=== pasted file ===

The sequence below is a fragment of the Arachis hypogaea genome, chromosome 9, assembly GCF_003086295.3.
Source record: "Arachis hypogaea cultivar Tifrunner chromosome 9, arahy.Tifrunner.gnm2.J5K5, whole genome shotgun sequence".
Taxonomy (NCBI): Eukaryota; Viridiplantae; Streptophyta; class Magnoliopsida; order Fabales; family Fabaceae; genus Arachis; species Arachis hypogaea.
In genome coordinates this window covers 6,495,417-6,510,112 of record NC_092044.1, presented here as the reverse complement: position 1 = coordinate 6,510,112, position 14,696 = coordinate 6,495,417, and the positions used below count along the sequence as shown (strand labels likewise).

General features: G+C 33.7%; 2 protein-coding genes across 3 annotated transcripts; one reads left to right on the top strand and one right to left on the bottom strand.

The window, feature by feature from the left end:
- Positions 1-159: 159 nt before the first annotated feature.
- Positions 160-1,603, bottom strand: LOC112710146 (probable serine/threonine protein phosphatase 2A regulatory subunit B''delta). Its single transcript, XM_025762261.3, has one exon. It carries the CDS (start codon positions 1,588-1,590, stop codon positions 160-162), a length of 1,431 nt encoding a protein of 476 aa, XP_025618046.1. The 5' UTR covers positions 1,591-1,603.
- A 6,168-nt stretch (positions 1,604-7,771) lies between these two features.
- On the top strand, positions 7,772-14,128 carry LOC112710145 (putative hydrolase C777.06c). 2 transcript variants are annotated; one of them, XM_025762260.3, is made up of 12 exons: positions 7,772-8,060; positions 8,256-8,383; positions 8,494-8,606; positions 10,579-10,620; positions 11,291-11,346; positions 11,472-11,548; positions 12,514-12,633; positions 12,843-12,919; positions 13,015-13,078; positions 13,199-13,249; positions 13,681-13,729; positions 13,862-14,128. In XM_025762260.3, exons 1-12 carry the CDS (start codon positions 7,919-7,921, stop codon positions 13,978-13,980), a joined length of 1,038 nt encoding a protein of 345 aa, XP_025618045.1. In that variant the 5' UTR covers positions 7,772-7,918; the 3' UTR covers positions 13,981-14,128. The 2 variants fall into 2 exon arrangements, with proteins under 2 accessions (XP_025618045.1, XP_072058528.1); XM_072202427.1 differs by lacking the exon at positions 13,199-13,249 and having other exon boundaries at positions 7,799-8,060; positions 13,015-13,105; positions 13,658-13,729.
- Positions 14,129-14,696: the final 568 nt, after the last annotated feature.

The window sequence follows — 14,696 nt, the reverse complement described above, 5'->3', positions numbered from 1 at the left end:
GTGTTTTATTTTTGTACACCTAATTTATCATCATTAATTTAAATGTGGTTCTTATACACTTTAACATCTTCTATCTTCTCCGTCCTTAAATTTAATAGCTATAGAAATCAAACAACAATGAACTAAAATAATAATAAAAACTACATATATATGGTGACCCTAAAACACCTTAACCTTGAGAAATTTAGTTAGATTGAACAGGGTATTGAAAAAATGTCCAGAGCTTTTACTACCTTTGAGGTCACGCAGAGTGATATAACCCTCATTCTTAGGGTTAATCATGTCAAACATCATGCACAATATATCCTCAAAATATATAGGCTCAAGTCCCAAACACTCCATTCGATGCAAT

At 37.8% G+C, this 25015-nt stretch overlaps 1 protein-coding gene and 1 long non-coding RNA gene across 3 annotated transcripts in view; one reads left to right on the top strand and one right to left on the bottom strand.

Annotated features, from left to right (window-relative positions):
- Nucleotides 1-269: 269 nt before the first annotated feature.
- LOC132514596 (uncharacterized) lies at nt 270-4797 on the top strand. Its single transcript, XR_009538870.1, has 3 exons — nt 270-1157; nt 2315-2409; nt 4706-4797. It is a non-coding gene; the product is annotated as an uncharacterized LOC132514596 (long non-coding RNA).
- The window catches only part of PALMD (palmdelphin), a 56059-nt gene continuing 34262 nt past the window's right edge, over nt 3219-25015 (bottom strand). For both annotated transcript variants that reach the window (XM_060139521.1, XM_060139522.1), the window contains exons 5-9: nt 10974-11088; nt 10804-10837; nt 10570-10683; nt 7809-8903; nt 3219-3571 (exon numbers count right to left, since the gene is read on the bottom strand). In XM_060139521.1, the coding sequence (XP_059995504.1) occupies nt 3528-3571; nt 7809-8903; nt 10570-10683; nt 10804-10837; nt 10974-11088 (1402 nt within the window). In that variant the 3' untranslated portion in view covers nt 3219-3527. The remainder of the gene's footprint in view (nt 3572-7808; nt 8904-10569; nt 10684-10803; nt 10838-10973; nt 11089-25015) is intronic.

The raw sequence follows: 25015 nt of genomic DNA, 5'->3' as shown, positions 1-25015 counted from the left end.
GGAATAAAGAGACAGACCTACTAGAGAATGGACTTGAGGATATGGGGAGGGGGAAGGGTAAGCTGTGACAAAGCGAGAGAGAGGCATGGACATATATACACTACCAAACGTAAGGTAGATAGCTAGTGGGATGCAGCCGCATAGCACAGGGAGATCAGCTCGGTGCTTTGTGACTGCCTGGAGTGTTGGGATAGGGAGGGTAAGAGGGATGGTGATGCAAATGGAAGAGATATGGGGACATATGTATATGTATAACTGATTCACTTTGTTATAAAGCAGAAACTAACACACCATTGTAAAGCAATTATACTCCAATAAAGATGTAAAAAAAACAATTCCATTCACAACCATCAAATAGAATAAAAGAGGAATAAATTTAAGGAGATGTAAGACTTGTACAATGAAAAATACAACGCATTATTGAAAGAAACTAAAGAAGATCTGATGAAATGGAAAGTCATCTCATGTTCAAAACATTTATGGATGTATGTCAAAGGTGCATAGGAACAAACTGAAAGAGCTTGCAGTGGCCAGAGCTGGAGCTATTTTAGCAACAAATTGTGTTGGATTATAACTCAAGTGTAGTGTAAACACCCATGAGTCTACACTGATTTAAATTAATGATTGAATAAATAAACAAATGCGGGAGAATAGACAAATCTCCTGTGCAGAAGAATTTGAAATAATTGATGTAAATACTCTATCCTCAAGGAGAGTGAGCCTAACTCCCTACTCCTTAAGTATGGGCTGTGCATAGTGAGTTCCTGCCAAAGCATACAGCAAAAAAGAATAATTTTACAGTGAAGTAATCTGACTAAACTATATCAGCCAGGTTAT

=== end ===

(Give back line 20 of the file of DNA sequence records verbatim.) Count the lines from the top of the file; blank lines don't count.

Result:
GGAATAAAGAGACAGACCTACTAGAGAATGGACTTGAGGATATGGGGAGGGGGAAGGGTAAGCTGTGACAAAGCGAGAGAGAGGCATGGACATATATACACTACCAAACGTAAGGTAGATAGCTAGTGGGATGCAGCCGCATAGCACAGGGAGATCAGCTCGGTGCTTTGTGACTGCCTGGAGTGTTGGGATAGGGAGGGTAAGAGGGATGGTGATGCAAATGGAAGAGATATGGGGACATATGTATATGTATAACTGATTCACTTTGTTATAAAGCAGAAACTAACACACCATTGTAAAGCAATTATACTCCAATAAAGATGTAAAAAAAACAATTCCATTCACAACCATCAAATAGAATAAAAGAGGAATAAATTTAAGGAGATGTAAGACTTGTACAATGAAAAATACAACGCATTATTGAAAGAAACTAAAGAAGATCTGATGAAATGGAAAGTCATCTCATGTTCAAAACATTTATGGATGTATGTCAAAGGTGCATAGGAACAAACTGAAAGAGCTTGCAGTGGCCAGAGCTGGAGCTATTTTAGCAACAAATTGTGTTGGATTATAACTCAAGTGTAGTGTAAACACCCATGAGTCTACACTGATTTAAATTAATGATTGAATAAATAAACAAATGCGGGAGAATAGACAAATCTCCTGTGCAGAAGAATTTGAAATAATTGATGTAAATACTCTATCCTCAAGGAGAGTGAGCCTAACTCCCTACTCCTTAAGTATGGGCTGTGCATAGTGAGTTCCTGCCAAAGCATACAGCAAAAAAGAATAATTTTACAGTGAAGTAATCTGACTAAACTATATCAGCCAGGTTAT